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Just last week, I heard of another friend who committed suicide.

I can think, offhand, of about five people, not including him, whom I’ve been somewhat close to, who’ve made that choice in my lifetime of 55 years. Sad to say, but my immediate thought when writing this was, “That ain’t bad, considering the state of the world and the challenges of living!”

Corey (name changed) was special to me in that I had been a part of a healing ceremony with him where, essentially, he was baptized by fire. I believe I witnessed his physical transformation from a man hounded by personal demons into a man willing to face life squarely. It was a phenomenal experience that happened in an instant. You’d expect someone like Robert DeNiro to pull an instantaneous, visible, change like that off, but the actor would be doing it so we could see it, whereas what we witnessed in Corey was the choice to be it.

Transformations like that happen all the time. We say to ourselves, “Well, in Corey’s case, it didn’t hold very well, did it?” But who are we, who keep on going, to say?

What I haven’t mentioned is that I’ve been an integral part of one or another stage of two hundred or more suicides. I was in emergency services as an ambulance paramedic for twelve years, and I doubt there’s a phase I’ve missed in whatever process there may be. In those and subsequent years, I’ve counseled many on the brink. Of those whom I’ve counseled, I don’t know that any have followed through on the act. Usually, the encounters were flashes of despair that dissipated over time (more on this, later).

But the first thing I say to someone whom I counsel is “Yes, suicide is an option.”

I come from the point of view that it happens enough, it is such an integral part of the experience of being human, that it could not be otherwise than an option. No matter how much you may try to regulate it, you cannot stop it. You cannot even stem its tide by promising eternal damnation. It’s something we do, and some of us more happily than others.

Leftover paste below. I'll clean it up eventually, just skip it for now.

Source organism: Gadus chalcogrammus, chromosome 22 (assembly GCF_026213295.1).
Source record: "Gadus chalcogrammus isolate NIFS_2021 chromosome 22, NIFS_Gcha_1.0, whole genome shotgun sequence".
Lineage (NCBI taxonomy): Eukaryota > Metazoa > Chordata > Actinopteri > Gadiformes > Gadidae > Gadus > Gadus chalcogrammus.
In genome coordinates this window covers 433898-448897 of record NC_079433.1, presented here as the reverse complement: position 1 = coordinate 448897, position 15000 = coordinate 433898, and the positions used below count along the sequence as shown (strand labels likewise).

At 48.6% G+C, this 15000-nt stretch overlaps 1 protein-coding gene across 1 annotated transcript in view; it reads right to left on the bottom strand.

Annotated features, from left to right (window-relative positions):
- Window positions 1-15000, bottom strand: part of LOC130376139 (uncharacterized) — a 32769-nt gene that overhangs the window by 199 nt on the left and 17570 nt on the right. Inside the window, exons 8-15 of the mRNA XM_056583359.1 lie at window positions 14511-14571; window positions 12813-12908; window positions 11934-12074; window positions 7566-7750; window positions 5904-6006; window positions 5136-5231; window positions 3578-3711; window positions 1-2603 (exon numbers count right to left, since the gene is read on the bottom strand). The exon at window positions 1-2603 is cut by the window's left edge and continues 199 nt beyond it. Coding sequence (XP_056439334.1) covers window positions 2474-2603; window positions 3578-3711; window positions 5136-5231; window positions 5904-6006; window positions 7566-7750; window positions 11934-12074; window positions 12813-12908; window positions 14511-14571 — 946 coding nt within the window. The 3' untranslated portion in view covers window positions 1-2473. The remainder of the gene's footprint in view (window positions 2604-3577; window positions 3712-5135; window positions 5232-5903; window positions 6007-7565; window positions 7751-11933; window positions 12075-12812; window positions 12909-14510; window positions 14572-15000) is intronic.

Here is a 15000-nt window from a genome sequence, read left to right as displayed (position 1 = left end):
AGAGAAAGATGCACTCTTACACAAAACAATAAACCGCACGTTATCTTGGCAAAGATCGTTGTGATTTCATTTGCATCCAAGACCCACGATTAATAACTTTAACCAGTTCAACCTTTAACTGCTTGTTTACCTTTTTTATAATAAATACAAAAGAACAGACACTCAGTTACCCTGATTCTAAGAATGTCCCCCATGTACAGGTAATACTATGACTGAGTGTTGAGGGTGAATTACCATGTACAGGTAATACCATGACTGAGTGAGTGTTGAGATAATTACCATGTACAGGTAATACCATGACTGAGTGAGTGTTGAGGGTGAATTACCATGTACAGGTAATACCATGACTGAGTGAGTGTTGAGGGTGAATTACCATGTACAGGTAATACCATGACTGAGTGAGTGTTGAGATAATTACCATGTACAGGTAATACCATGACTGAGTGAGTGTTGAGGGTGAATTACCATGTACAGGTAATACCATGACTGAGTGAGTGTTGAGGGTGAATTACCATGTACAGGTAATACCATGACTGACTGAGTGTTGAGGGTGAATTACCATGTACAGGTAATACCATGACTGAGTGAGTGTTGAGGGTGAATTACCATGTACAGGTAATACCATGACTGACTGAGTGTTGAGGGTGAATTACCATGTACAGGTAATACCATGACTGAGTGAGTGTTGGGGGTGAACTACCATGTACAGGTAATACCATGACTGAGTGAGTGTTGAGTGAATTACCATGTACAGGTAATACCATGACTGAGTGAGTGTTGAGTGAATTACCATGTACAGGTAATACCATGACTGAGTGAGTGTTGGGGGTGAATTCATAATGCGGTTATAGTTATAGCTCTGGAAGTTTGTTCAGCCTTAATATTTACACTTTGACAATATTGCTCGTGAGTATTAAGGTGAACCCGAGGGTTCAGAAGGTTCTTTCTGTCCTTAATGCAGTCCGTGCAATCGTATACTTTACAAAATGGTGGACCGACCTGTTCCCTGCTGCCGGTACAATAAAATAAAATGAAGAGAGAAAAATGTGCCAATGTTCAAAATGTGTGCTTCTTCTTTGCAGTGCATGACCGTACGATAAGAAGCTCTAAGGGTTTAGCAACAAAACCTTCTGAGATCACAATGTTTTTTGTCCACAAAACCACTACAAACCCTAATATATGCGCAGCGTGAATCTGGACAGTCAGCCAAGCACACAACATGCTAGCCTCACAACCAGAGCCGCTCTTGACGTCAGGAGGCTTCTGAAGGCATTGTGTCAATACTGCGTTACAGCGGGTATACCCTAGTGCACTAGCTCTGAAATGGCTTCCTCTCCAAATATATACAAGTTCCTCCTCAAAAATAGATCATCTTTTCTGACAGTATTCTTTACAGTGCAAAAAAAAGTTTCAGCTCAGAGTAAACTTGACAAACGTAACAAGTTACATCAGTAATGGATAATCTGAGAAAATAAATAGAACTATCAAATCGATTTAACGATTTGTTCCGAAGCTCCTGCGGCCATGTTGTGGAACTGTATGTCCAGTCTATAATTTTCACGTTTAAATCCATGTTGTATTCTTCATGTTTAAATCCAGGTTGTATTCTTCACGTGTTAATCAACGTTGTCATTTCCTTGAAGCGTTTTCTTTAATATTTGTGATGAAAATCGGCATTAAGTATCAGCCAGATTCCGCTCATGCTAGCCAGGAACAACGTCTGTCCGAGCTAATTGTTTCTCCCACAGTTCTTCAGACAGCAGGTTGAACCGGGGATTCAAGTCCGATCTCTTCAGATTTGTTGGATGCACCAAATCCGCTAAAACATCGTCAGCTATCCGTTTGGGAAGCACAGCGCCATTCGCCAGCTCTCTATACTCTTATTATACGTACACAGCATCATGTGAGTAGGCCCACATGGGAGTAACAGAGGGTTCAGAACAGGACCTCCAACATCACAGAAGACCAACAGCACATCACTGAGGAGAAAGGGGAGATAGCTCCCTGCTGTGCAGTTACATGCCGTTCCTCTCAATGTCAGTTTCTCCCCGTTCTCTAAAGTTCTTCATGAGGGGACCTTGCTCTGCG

Yes, I said more happily. In conversation, I’m sure you’ve heard of the term “shit-eating grin.” In the ambulance trade it refers to a look of complete relief and contentment on the face of a dead body. I have encountered these kinds of facial expressions most often in suicides.

With most everyone else, if there is any clearly definable expression at all it’s in the vein of “What the Hell? Get me outta here!” The grins of these suicides, however, speak, “I’ve made it!”

Generalization is a trap, of course, and by no means am I saying that suicides are a happy thing. The point I wish to make is that suicide can be as much a vehicle of personal empowerment as it appears to be evidence of resounding defeat.

To live is to get scarred. No one gets out alive — in the form we have right now, anyhow. The only difference for any of us is when. There is not a one of us who isn’t doing something to hasten our own deaths, if nothing else than clinging to a belief in it.

What we do with our lives is a function of choice, which is so sacred even God doesn’t mess with it. Free will has no limitations, which means even causing our own deaths (which happens all the time) is a gift offered by life.

What our impressions of life are – what our interpretations of our circumstances are – is what our lives become. If we interpret our lives as intolerable, with the only outlet remaining to be death at our own hands, then that is exactly what it will be. To the person who commits suicide, it is a by-product of their considered, not casual interpretation of their circumstances.

By no means am I advocating suicide. I am just suggesting that those who are left behind make room to see the world through the eyes of the person who has cashed in his or her chips. If you begin from the place that, for the individual, her world-view was valid, under the circumstances you may be able to grasp that taking her own life was appropriate.

It’s funny how we use phrases like, “those who are left behind,” or, “we, who carry on,” or, “the ones remaining” to describe who is left after the dying go – and these not being specific to suicides. The implication, as Buddha says, is that “life is suffering.” We all know and experience this. Perhaps the wonder is not that so many people commit suicide, but that so many more of us don’t.

Next, walking in the others’ shoes.

Russ Reina shares over 35 years of experience in the healing arts through his web site http://mauihealingartist.com. It is a potent resource for those wishing to deepen their abilities in connection and develop their powers as healers. For a powerful free tool to explore your inner world, please check out his adjunct site http://thestoryofthis.net

(Permission is granted to reprint this article, unedited, provided proper attribution is made and the signature line — the above resource paragraph — is kept intact)

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  • Posted On: January 9, 2007

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